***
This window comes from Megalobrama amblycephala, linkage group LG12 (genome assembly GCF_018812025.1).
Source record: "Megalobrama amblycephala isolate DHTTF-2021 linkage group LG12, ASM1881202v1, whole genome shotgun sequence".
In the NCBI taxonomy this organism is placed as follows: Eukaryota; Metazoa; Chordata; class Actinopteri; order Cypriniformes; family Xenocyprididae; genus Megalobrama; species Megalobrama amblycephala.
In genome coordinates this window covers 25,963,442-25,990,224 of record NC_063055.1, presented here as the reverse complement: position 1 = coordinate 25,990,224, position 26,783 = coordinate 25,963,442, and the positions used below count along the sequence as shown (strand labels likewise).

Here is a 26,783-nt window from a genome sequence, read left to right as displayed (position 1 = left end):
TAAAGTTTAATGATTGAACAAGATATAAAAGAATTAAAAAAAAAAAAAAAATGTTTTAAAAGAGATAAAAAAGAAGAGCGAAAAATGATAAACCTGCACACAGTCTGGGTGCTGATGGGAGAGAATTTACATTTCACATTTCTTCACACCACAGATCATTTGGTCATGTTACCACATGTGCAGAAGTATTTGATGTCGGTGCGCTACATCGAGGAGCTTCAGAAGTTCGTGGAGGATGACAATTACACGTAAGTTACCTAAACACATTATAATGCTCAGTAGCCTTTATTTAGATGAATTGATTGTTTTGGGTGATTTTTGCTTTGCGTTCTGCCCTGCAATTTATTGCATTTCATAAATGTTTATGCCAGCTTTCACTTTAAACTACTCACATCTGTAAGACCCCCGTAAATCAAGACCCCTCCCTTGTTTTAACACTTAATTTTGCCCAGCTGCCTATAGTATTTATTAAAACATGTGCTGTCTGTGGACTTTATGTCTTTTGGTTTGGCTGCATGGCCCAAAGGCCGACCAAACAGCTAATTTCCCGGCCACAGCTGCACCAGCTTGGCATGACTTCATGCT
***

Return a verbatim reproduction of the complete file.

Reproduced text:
This window comes from Megalobrama amblycephala, linkage group LG12 (genome assembly GCF_018812025.1).
Source record: "Megalobrama amblycephala isolate DHTTF-2021 linkage group LG12, ASM1881202v1, whole genome shotgun sequence".
In the NCBI taxonomy this organism is placed as follows: Eukaryota; Metazoa; Chordata; class Actinopteri; order Cypriniformes; family Xenocyprididae; genus Megalobrama; species Megalobrama amblycephala.
In genome coordinates this window covers 25,963,442-25,990,224 of record NC_063055.1, presented here as the reverse complement: position 1 = coordinate 25,990,224, position 26,783 = coordinate 25,963,442, and the positions used below count along the sequence as shown (strand labels likewise).

Here is a 26,783-nt window from a genome sequence, read left to right as displayed (position 1 = left end):
TAAAGTTTAATGATTGAACAAGATATAAAAGAATTAAAAAAAAAAAAAAAATGTTTTAAAAGAGATAAAAAAGAAGAGCGAAAAATGATAAACCTGCACACAGTCTGGGTGCTGATGGGAGAGAATTTACATTTCACATTTCTTCACACCACAGATCATTTGGTCATGTTACCACATGTGCAGAAGTATTTGATGTCGGTGCGCTACATCGAGGAGCTTCAGAAGTTCGTGGAGGATGACAATTACACGTAAGTTACCTAAACACATTATAATGCTCAGTAGCCTTTATTTAGATGAATTGATTGTTTTGGGTGATTTTTGCTTTGCGTTCTGCCCTGCAATTTATTGCATTTCATAAATGTTTATGCCAGCTTTCACTTTAAACTACTCACATCTGTAAGACCCCCGTAAATCAAGACCCCTCCCTTGTTTTAACACTTAATTTTGCCCAGCTGCCTATAGTATTTATTAAAACATGTGCTGTCTGTGGACTTTATGTCTTTTGGTTTGGCTGCATGGCCCAAAGGCCGACCAAACAGCTAATTTCCCGGCCACAGCTGCACCAGCTTGGCATGACTTCATGCT